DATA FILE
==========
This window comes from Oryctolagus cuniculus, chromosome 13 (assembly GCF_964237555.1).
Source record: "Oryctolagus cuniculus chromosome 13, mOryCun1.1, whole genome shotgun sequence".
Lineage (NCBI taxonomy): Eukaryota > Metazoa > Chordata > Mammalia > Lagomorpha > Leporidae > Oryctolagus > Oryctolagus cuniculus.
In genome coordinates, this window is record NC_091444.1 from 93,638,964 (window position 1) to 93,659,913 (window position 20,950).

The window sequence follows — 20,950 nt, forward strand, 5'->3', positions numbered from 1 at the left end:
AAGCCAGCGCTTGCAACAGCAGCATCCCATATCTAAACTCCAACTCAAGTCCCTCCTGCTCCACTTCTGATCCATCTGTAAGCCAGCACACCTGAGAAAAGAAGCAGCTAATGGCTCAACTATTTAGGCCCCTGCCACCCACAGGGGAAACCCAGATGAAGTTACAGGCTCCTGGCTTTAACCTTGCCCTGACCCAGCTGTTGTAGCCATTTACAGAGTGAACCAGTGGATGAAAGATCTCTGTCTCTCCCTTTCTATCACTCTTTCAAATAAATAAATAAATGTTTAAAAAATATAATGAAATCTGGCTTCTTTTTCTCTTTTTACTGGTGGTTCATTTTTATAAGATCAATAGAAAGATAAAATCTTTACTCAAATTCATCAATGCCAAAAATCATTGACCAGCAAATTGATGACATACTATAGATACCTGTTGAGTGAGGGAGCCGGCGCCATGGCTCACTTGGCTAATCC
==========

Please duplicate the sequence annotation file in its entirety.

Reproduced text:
This window comes from Oryctolagus cuniculus, chromosome 13 (assembly GCF_964237555.1).
Source record: "Oryctolagus cuniculus chromosome 13, mOryCun1.1, whole genome shotgun sequence".
Lineage (NCBI taxonomy): Eukaryota > Metazoa > Chordata > Mammalia > Lagomorpha > Leporidae > Oryctolagus > Oryctolagus cuniculus.
In genome coordinates, this window is record NC_091444.1 from 93,638,964 (window position 1) to 93,659,913 (window position 20,950).

The window sequence follows — 20,950 nt, forward strand, 5'->3', positions numbered from 1 at the left end:
AAGCCAGCGCTTGCAACAGCAGCATCCCATATCTAAACTCCAACTCAAGTCCCTCCTGCTCCACTTCTGATCCATCTGTAAGCCAGCACACCTGAGAAAAGAAGCAGCTAATGGCTCAACTATTTAGGCCCCTGCCACCCACAGGGGAAACCCAGATGAAGTTACAGGCTCCTGGCTTTAACCTTGCCCTGACCCAGCTGTTGTAGCCATTTACAGAGTGAACCAGTGGATGAAAGATCTCTGTCTCTCCCTTTCTATCACTCTTTCAAATAAATAAATAAATGTTTAAAAAATATAATGAAATCTGGCTTCTTTTTCTCTTTTTACTGGTGGTTCATTTTTATAAGATCAATAGAAAGATAAAATCTTTACTCAAATTCATCAATGCCAAAAATCATTGACCAGCAAATTGATGACATACTATAGATACCTGTTGAGTGAGGGAGCCGGCGCCATGGCTCACTTGGCTAATCC